• 1.3. The relevance of Article 214 RTC to the achievement of uniformity in the interpretation and application of CSME law in the light of Article 221 RTC
  • 1.4. The relevance of Article 212 RTC to the achievement of uniformity in the interpretation and application of CSME law
  • 1.5. The relevance of Article 214 RTC to the achievement of uniformity in the interpretation and application of CSME law for the Member States which have accepted the appellate jurisdiction of the Caribbean Court of Justice (CCJ) and for the Member States which have not accepted the appellate jurisdiction of the CCJ
  • 1.6. Conclusion

1.1. Introduction – the main objective of the referral procedure and the preliminary ruling procedure, and the means of achieving that objective under CSME law and under EU law

The referral procedure is enshrined in Article 214 RTC, which states:
Where a national court or tribunal of a Member State is seised of an issue whose resolution involves a question concerning the interpretation or application of this Treaty, the court or tribunal concerned shall, if it considers that a decision on the question is necessary to enable it to deliver judgment, refer the question to the Court for determination before delivering judgment.
In the light of the facts that first, Article 214 RTC was, to some extent, modelled on Article 267 TFEU, which sets out the preliminary rulings procedure under the EU Treaties, and, second, that the case law of the ECJ on the interpretation of Article 267 TFEU is likely to be regarded by the CCJ as being of persuasive authority, it seems useful to reproduce the content of Article 267 TFEU. It states:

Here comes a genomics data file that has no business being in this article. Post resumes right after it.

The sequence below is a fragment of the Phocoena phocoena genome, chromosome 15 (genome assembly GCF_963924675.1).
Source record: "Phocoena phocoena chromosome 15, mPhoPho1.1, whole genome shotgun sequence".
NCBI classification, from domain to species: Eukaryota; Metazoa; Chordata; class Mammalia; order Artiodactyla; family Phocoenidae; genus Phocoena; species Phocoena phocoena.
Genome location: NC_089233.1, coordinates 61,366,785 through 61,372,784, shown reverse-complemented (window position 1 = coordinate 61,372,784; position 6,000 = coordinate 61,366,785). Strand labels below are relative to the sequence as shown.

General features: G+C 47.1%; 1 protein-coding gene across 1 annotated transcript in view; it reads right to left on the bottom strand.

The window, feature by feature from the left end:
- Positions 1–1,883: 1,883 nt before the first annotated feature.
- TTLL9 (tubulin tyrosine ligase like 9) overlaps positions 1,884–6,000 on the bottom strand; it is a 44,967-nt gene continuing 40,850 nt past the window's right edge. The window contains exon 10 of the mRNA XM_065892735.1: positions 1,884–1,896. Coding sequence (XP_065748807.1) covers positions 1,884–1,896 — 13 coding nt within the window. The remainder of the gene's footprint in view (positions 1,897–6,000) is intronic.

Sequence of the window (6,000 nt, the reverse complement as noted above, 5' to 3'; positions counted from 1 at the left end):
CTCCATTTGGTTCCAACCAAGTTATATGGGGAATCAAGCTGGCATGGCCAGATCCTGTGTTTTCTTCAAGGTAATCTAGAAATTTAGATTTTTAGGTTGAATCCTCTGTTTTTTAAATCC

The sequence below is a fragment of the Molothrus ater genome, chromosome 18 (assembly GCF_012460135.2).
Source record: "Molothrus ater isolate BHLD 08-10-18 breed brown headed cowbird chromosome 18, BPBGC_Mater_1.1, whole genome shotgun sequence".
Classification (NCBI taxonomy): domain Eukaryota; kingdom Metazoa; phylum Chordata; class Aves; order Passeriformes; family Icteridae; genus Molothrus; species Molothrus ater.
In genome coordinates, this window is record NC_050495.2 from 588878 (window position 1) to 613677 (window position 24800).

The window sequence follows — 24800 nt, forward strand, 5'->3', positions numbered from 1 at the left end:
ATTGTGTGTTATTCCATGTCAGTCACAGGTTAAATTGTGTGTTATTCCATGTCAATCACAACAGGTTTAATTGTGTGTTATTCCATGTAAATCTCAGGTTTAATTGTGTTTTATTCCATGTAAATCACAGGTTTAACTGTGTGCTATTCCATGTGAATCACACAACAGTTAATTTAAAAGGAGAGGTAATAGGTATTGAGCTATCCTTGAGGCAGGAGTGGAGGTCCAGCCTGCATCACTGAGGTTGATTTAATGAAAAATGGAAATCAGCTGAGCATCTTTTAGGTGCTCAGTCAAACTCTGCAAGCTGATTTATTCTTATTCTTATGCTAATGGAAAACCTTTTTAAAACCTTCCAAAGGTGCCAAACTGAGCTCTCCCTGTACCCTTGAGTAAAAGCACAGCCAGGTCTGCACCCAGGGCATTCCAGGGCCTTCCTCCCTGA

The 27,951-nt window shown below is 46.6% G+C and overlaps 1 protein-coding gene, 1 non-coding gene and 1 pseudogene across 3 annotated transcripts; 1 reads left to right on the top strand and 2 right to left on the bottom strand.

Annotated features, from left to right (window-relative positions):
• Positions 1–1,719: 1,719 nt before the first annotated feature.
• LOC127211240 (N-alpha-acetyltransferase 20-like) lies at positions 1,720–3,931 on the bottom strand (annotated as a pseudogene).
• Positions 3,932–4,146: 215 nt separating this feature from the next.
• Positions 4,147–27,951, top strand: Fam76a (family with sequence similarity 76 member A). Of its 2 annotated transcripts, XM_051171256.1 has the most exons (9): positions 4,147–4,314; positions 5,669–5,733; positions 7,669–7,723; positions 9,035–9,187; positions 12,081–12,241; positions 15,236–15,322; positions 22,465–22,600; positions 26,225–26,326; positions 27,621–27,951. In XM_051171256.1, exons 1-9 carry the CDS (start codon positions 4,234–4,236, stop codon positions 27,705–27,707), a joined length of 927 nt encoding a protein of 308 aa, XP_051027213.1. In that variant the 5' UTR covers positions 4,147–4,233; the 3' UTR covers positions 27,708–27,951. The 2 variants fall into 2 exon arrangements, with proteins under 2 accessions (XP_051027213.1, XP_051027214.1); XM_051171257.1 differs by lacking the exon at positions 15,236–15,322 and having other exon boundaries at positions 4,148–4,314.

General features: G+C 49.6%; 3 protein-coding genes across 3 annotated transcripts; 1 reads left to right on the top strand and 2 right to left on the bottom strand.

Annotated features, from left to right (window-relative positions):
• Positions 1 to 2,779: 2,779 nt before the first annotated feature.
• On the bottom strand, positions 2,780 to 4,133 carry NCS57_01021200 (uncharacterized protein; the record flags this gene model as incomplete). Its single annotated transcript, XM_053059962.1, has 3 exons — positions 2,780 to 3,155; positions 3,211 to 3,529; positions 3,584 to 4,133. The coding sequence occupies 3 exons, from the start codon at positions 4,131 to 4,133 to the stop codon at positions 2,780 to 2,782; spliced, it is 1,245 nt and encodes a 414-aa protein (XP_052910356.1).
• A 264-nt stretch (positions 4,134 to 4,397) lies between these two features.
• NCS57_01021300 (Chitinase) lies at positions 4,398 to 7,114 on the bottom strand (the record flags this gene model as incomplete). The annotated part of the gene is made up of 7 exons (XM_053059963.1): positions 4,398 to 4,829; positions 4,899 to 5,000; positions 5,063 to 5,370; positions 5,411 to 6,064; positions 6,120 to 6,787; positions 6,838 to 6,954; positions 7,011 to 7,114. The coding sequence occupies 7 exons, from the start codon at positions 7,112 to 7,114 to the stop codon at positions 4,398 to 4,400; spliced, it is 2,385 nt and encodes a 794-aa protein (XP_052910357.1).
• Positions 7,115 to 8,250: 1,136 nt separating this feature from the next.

The Court of Justice of the European Union shall have jurisdiction to give preliminary rulings concerning:
  • (a) the interpretation of the Treaties;
  • (b) the validity and interpretation of acts of the institutions, bodies, offices or agencies of the Union;
Where such a question is raised before any court or tribunal of a Member State, that court or tribunal may, if it considers that a decision on the question is necessary to enable it to give judgment, request the Court to give a ruling thereon.
Where any such question is raised in a case pending before a court or tribunal of a Member State against whose decisions there is no judicial remedy under national law, that court or tribunal shall bring the matter before the Court.
If such a question is raised in a case pending before a court or tribunal of a Member State with regard to a person in custody, the Court of Justice of the European Union shall act with the minimum of delay.
It can be seen from the above that Article 214 RTC and Article 267 TFEU pursue the same objective, i.e. they seek to ensure that CSME/EU law is uniformly applied in all Member States. In this respect, the ECJ in Case 166/73 Rheinmühlen1 held that:
1 Case 166/73 Rheinmühlen-Düsseldorf v Einfuhr- und Vorratsstelle für Getreide und Futtermittel [1974] ECR 33, para. 2.
Article [267 TFEU] is essential for the preservation of the [European Union] character of the law established by the Treaty and has the object of ensuring that in all circumstances this law is the same in all States of the [European Union].